The two major UV-induced DNA lesions, the cyclobutane pyrimidine dimers (CPD) and (6-4) pyrimidine-pyrimidone photoproducts, can be repaired by the light-activated enzymes CPD and (6-4) photolyases, respectively. It is a long-standing question how the two classes of photolyases with alike molecular structure are capable of reversing the two chemically different DNA photoproducts. In both photolyases the repair reaction is initiated by photoinduced electron transfer from the hydroquinone-anion part of the flavin adenine dinucleotide (FADH -) cofactor to the photoproduct. Here, the state-of-the-art XMCQDPT2-CASSCF approach was employed to compute the excitation spectra of the respective active site models. It is found that protonation of His365 in the presence of the hydroquinone-anion electron donor causes spontaneous, as opposed to photoinduced, coupled proton and electron transfer to the (6-4) photoproduct. The resulting neutralized biradical, containing the neutral semiquinone and the N3′-protonated (6-4) photoproduct neutral radical, corresponds to the lowest energy electronic ground-state minimum. The high electron affinity of the N3′-protonated (6-4) photoproduct underlines this finding. Thus, it is anticipated that the (6-4) photoproduct repair is assisted by His365 in its neutral form, which is in contrast to the repair mechanisms proposed in the literature. The repair via hydroxyl group transfer assisted by neutral His365 is considered. The repair involves the 5′base radical anion of the (6-4) photoproduct which in terms of electronic structure is similar to the CPD radical anion. A unified model of the CPD and (6-4) photoproduct repair is proposed. © 2011 American Chemical Society.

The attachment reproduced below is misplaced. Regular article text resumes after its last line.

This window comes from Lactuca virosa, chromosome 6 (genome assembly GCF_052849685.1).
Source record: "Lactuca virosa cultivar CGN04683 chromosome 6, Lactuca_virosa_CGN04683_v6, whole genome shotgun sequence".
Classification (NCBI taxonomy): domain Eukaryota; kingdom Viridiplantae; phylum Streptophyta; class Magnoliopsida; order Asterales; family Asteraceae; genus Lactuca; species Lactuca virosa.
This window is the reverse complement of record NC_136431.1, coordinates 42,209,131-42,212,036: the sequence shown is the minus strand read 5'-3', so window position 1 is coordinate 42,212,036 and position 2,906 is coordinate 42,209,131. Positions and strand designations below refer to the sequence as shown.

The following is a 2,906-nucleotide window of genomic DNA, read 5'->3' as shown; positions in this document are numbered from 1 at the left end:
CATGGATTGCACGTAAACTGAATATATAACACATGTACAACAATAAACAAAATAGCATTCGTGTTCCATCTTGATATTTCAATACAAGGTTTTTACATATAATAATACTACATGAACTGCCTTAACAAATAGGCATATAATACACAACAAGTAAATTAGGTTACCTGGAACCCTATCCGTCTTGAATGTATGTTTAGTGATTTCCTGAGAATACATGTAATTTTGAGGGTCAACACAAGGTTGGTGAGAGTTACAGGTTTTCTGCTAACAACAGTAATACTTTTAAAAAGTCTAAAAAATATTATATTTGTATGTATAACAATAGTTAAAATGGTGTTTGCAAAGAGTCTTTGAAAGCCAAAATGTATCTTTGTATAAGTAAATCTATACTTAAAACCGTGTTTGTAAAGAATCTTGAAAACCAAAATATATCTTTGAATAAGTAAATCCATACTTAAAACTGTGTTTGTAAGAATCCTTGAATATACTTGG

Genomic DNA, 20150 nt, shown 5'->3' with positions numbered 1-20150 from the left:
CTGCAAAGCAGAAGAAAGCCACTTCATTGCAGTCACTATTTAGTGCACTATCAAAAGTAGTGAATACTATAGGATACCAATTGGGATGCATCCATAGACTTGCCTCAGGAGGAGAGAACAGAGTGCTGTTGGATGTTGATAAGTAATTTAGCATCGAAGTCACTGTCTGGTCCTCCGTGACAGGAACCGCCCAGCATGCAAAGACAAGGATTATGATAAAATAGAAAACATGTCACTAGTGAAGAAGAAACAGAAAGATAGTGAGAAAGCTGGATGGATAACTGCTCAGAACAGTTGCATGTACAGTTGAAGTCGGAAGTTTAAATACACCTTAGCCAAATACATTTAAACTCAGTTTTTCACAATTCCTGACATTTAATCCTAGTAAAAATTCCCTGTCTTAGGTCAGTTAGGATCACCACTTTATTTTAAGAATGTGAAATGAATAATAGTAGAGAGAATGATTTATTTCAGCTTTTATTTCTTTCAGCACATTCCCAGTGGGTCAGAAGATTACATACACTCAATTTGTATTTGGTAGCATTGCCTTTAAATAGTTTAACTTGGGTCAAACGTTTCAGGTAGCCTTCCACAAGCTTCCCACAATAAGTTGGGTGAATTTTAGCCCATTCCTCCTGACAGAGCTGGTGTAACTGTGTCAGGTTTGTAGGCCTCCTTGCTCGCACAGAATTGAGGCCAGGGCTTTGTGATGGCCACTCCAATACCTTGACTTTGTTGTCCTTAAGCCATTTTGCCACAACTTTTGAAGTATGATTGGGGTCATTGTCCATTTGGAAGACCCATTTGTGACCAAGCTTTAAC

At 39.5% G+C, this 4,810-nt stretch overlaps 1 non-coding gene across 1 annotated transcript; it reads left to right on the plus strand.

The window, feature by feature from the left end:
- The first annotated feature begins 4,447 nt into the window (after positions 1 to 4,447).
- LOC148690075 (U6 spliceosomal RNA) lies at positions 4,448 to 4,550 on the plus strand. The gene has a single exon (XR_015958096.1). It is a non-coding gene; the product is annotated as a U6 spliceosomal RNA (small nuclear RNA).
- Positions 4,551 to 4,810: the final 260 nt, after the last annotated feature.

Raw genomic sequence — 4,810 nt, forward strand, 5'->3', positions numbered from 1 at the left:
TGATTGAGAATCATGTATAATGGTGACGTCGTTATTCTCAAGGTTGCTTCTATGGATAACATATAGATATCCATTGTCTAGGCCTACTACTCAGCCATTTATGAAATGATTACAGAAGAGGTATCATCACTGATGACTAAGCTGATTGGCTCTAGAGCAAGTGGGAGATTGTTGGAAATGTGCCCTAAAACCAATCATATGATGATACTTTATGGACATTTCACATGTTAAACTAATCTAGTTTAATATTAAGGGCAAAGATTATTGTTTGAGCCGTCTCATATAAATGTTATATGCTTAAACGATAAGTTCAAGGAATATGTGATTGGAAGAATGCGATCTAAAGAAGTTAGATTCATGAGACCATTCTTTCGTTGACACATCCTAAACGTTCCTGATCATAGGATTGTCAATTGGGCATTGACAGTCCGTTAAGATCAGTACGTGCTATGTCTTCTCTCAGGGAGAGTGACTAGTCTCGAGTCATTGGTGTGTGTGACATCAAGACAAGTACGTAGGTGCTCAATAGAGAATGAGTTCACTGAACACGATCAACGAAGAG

Mikula S.,Max Planck Institute for Medical Research |
Binding J.,Max Planck Institute for Medical Research |
Denk W.,Max Planck Institute for Medical Research
Nature Methods | Year: 2012
The development of methods for imaging large contiguous volumes with the electron microscope could allow the complete mapping of a whole mouse brain at the single-axon level. We developed a method based on prolonged immersion that enables staining and embedding of the entire mouse brain with uniform myelin staining and a moderate preservation of the tissue's ultrastructure. We tested the ability to follow myelinated axons using serial block-face electron microscopy. © 2012 Nature America, Inc. All rights reserved.